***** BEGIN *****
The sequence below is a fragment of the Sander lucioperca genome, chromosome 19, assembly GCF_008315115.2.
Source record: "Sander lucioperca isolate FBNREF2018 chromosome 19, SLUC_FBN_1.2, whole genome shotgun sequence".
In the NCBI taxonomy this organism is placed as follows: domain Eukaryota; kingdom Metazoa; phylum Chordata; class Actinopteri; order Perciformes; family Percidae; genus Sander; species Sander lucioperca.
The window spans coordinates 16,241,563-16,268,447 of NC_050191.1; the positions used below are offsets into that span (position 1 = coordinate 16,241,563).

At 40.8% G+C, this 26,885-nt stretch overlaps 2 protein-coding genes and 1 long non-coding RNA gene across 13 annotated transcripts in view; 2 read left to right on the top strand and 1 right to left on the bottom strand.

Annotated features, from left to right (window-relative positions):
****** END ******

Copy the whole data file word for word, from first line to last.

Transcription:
The sequence below is a fragment of the Sander lucioperca genome, chromosome 19, assembly GCF_008315115.2.
Source record: "Sander lucioperca isolate FBNREF2018 chromosome 19, SLUC_FBN_1.2, whole genome shotgun sequence".
In the NCBI taxonomy this organism is placed as follows: domain Eukaryota; kingdom Metazoa; phylum Chordata; class Actinopteri; order Perciformes; family Percidae; genus Sander; species Sander lucioperca.
The window spans coordinates 16,241,563-16,268,447 of NC_050191.1; the positions used below are offsets into that span (position 1 = coordinate 16,241,563).

At 40.8% G+C, this 26,885-nt stretch overlaps 2 protein-coding genes and 1 long non-coding RNA gene across 13 annotated transcripts in view; 2 read left to right on the top strand and 1 right to left on the bottom strand.

Annotated features, from left to right (window-relative positions):